Tuesday, July 29, 2014

News: Rotherham's fight for further funding fails on appeal


Less money will be available for economic development projects in Rotherham after local authorities challenging the government's reallocation of 50% of South Yorkshire's European funding had their appeal dismissed.

The government last year announced that the Sheffield City Region Local Enterprise Partnership (which includes South Yorkshire along with north Nottingham and north Derbyshire districts) can expect €203m for 2014 to 2020 as part of €6.2bn (£5.3bn) of EU Structural and Investment Funds to boost growth under a simplified "Growth Programme."

In the previous settlement, South Yorkshire received €410m. From 2014-2020 this will be cut to €180m.

The legal challenge focused on the appropriate treatment of the consequences of the former status of South Yorkshire as a "phasing in" region in the 2007-2013 funding period and that this allegedly gave rise to an unfair allocation for South Yorkshire, which is now classified as a "transition region" for 2014-2020.

The High Court rejected these substantive grounds of challenge and said that the methodology adopted by the Secretary of State was lawful and rational. However, the Court quashed Ministers decisions after ruling they were unlawful as they had been taken in breach of the Public Sector Equality Duty under section 149 of the Equality Act 2010.

The Government only carried out an Equality Impact Assessment after the decision was taken to protect Scotland, Northern Ireland and Wales from a cut of more than a five per cent. The decision meant that the Government had to reconsider its decision, taking into account proper equalities information.

Led by Rotherham Council, the authorities in South Yorkshire and Merseyside appealed against the High Court rejection. That appeal was dismissed last month.

Concluding that the Secretary of State, Vince Cable made the funding decisions lawfully and rationally, Lord Justice Maurice Kay and Lord Justice Floyd said in a report: "In our view, the first and second decisions were plainly concerned with matters of high level policy and economic, social and political judgment. They involved the making of choices as to funding allocations between the regions.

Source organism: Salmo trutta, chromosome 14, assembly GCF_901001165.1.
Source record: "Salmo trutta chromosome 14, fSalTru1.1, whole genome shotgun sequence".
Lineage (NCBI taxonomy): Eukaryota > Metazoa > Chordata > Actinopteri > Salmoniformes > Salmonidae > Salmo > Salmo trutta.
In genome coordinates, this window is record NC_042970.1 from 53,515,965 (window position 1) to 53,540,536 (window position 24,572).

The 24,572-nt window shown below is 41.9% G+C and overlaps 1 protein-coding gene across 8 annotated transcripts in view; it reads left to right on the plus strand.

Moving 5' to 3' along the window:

"Even if the only objective was the reduction of the disparities between levels of economic development of regions, that would involve the making of complex assessments of their respective economic circumstances. These are not hard-edged decisions which admit of clear and straightforward answers. But as we have seen, the objectives of allocating the funds so as to achieve "smart, sustainable and inclusive growth" were not limited to narrow issues of economics. They specifically included detailed guidelines on employment policies, a target of improving conditions for research and development and a target for reducing greenhouse gas emissions and increasing energy efficiency. These objectives could be achieved in many different ways. In our view, this is classic territory for affording the decision-maker a wide margin of discretion.

"We consider that the court should only interfere if satisfied that the decisions were manifestly inappropriate or manifestly wrong."

Despite the fact that South Yorkshire and Merseyside has seen its funding cut by 60%, the judges ruled that the authorities' arguments "do not, whether considered individually or in combination, come anywhere near demonstrating that the first and second decisions were irrational or manifestly inappropriate or manifestly wrong."

European programmes such as the European Regional Development Fund (ERDF) have supported projects in Rotherham such as The Advanced Manufacturing Research Centre (AMRC), the redevelopment of Rotherham Railway Station, RiDO's business centres (pictured), the award-winning enterprise education programme Rotherham Ready, and business support programmes for high growth companies and enterprising exporters.

Images: RiDO


Business Advisor,  July 30, 2014 at 9:37 PM  

As people who know me well can confirm; I have remarked on many occasions that "The Law and Justice are two entirely separate concepts and on many occasions are incompatible!" Surely areas that have worked to use ERDF monies well should not be penalised to protect areas that already receive high per capita funding.

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